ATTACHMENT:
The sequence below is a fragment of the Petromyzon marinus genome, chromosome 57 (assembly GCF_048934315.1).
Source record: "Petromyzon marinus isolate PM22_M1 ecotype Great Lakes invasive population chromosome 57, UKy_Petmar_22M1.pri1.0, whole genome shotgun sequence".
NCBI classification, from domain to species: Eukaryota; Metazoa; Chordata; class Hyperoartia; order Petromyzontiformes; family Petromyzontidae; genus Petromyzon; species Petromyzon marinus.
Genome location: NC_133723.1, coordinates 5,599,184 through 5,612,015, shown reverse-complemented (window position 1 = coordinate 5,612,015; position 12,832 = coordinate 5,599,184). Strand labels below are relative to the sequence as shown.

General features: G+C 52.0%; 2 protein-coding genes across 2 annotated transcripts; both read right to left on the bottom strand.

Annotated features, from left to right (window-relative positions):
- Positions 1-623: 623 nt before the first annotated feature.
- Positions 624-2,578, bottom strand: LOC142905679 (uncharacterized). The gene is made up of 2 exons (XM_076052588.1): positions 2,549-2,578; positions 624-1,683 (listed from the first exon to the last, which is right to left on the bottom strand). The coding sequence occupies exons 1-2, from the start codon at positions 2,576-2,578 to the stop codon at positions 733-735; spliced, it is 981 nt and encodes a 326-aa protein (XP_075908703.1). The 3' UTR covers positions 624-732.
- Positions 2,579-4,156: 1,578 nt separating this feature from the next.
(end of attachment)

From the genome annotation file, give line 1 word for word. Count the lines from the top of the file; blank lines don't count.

The sequence below is a fragment of the Petromyzon marinus genome, chromosome 57 (assembly GCF_048934315.1).